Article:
Ocean’s Eight (2018)
110 min., rated PG-13.
A gender-flipped reboot worked for 2016’s “Ghostbusters,” despite its trolling haters, so why not one for Steven Soderbergh’s jazzy, ultra-cool, star-studded 2001 hangout caper “Ocean’s Eleven”? 2004’s “Ocean’s Twelve” and 2007’s “Ocean’s Thirteen” were slick, watchable larks but idled and coasted on the charisma and good will of its movie stars and splashy style, turning stale and lazy with a giant whiff of self-satisfaction. As those films were ruled by men, “Ocean’s Eight” is the distaff spin-off, led by Sandra Bullock playing the sister to the late Danny Ocean (George Clooney), and by comparison—and because of its own merits—it’s a breath of fresh air, breezy, glitzy and starry entertainment.
Prior to her release on parole from a five-year stint in prison, con mastermind Debbie Ocean (Sandra Bullock) pleads that she just wants to live “the simple life,” or so she says. Immediately after she’s freed back into the world in New York City, she picks up where she left off, effortlessly shoplifting in Bergdorf Goodman by pretending to return merchandise and working her magic to get a hotel suite for free. Debbie has another score in mind, only this time she won’t get caught. First, she reunites with partner-in-crime Lou (Cate Blanchett) and gets her on board to steal the Touissant, a diamond necklace worth $150 million that comes with extra security. They hatch a plan to get the six-pound diamond on the neck of movie starlet Daphne Kluger (Anne Hathaway), snatch it, and then replace it with a fake at the annual Met Gala. Of course, to pull it off, Debbie and Lou will have to round up a crew that includes Irish fashion designer Rose Weil (Helena Bonham Carter), jewelry maker Amita (Mindy Kaling), ace hacker Nine Ball (Rihanna), pickpocket Constance (Awkwafina), and profiteering suburban mom Tammy (Sarah Paulson). As a bonus, Debbie will also be getting sweet revenge on Claude Becker (Richard Armitage), the man responsible for selling her out and sending her to jail.
Director Gary Ross (2016’s “Free State of Jones”) may not have all of the stylistic pizzazz and directorial stamp that Steven Soderbergh brought to his all-shallow-style trilogy, but he keeps the pace fizzing along, even at the expense of character depth, and it’s the eclectic group of women who keep our interest in a heist film that can still work without dicey, life-or-death stakes. Screenwriters Gary Ross & Olivia Milch (2018’s “Dude”) do repeat the tried-and-true beats of a caper—the gradual assembling of each individual member of the team, the planning, the close calls, the third-act diversion hiding behind the curtain—but the dialogue has enough snap and the logistics of carrying out the heist at the Met are smoothly orchestrated and involving to offset the familiarity. With the aid of a female writer and a female-dominated cast, the script also has a shrewd throughline—“a him gets noticed, but a her gets ignored, and this time we want to be ignored”—that works as a timely comment on the world we live in without being heavy-handed. “Somewhere out there is an eight-year-old girl lying in bed, dreaming of being a criminal,” Debbie Ocean tells her team. “Let’s do this for her.”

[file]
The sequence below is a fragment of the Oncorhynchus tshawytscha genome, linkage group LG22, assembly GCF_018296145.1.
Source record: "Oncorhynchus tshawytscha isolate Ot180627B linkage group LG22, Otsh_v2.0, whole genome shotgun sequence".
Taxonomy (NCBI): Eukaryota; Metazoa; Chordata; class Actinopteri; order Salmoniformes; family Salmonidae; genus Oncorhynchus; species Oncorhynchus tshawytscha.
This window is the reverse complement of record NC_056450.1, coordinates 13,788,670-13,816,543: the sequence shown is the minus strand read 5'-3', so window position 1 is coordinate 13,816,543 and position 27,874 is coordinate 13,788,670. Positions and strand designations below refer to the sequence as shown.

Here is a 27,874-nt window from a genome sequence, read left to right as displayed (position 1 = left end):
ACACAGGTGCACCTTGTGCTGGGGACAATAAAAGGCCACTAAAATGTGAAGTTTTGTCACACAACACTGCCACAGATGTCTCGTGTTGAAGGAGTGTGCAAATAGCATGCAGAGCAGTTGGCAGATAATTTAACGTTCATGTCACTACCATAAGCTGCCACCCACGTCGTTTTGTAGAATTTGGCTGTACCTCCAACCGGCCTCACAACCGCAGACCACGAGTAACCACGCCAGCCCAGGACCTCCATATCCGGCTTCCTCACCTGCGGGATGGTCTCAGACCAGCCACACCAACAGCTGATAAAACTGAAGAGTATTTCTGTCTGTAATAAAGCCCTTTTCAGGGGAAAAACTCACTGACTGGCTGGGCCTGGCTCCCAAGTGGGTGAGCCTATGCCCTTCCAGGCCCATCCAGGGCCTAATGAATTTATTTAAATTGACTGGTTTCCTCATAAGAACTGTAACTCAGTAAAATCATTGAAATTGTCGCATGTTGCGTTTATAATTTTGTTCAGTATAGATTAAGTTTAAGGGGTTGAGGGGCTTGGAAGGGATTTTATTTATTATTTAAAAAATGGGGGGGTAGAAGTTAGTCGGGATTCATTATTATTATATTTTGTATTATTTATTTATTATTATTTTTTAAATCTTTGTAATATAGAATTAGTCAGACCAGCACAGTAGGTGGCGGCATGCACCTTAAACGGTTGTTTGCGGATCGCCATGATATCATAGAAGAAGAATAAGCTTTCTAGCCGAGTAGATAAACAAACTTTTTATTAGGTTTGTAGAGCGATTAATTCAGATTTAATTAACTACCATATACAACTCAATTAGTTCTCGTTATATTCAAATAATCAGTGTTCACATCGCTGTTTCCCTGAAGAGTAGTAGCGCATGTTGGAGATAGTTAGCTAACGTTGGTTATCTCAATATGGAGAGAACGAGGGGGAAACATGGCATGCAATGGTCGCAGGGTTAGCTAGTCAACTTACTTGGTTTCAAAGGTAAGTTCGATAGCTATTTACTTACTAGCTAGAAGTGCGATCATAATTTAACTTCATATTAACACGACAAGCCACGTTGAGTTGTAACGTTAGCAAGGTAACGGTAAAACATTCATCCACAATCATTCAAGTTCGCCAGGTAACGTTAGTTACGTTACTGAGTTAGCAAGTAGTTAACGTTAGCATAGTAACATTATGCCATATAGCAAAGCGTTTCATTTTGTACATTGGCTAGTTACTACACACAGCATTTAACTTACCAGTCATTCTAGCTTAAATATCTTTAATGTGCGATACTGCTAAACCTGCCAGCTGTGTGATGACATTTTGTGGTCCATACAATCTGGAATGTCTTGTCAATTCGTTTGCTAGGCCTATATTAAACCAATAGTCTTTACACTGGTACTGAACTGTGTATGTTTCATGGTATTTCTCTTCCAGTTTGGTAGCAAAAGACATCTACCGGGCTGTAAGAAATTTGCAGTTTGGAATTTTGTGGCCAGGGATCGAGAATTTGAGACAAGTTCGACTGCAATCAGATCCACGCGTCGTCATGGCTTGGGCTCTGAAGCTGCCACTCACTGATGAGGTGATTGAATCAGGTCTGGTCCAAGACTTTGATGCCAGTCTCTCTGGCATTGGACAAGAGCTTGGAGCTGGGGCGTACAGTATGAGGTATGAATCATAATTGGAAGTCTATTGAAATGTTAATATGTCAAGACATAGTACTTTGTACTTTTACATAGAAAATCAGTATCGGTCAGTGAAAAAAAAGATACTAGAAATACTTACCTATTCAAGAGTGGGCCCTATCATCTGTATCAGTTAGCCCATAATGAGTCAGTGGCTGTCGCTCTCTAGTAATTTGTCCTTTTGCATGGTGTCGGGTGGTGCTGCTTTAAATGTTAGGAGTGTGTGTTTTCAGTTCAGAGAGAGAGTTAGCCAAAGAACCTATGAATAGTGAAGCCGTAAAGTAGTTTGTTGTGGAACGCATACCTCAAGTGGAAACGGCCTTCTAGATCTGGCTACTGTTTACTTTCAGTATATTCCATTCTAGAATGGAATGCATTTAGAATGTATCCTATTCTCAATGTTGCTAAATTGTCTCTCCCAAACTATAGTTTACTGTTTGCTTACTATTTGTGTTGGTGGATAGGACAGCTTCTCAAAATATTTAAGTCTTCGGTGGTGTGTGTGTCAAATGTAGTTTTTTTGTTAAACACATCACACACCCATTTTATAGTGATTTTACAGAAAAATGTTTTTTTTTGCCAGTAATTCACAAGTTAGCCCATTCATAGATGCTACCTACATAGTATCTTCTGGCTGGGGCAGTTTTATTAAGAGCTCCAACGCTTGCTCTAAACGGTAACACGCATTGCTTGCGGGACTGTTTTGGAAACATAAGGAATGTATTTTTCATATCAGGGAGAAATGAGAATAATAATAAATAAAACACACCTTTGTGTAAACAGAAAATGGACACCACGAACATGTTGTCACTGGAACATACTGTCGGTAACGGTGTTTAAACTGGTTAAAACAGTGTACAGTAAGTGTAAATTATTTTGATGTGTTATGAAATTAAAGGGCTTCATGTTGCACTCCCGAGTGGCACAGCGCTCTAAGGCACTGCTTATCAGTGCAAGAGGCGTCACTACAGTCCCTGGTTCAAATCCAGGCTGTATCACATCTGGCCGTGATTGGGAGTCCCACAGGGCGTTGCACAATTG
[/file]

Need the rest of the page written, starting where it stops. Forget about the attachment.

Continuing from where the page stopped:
Sandra Bullock is her cucumber-cool self and in complete command as Debbie Ocean, the brains behind the operation who turns up the charisma when the situation calls for it. Cate Blanchett serves as the voice of reason as Debbie’s second-in-command Lou, dressed as a rock-and-roll biker chick, and enjoys such a crackling chemistry with Bullock that one wishes the history of their prickly but affectionate friendship was more fleshed out. Each performer gets her moment to shine based on each character’s skill, including Helena Bonham Carter, delivering moments of loopy, neurotic comedy as quirky designer Rose; Sarah Paulson, innately intelligent as fencer Tammy; and Awkwafina (2018’s “Dude”), who has such an appealing, scene-stealing presence. It is Anne Hathaway, however, who comes away as the comic standout playing vapid, preening diva Daphne Kluger, a role that not only amusingly plays into the stereotype of an egotistical movie star but gets layered with insecurity and more intelligence than she lets on.
With such a dream line-up of talent, many of the supporting players would have been welcomed more fully written characterizations beyond their names and skill sets, as there is no downtime to see these women interact on a personal level or understand their reasons for taking the money when they have a job to do. Since the film is cut for time to get to all eight women, the fun they’re all having still rubs off on the audience and makes one want to spend even more time with them. If one just wants an escape to take in the to-die-for clothing and glamour of it all, the film satisfies on that level, but the sly statement it makes about the power of women and how they should not be underestimated gives it a much more valid reason to exist than the previous two sequels. Even as it carries on an established franchise, “Ocean’s Eight” stands wholly on its own. Debbie Ocean and her cohorts aren’t out to outcool one another like Danny and his entourage did; they support one another to pull off a job, and the viewer never stops rooting for these criminals to get away with it. This summer, these are the real Avengers.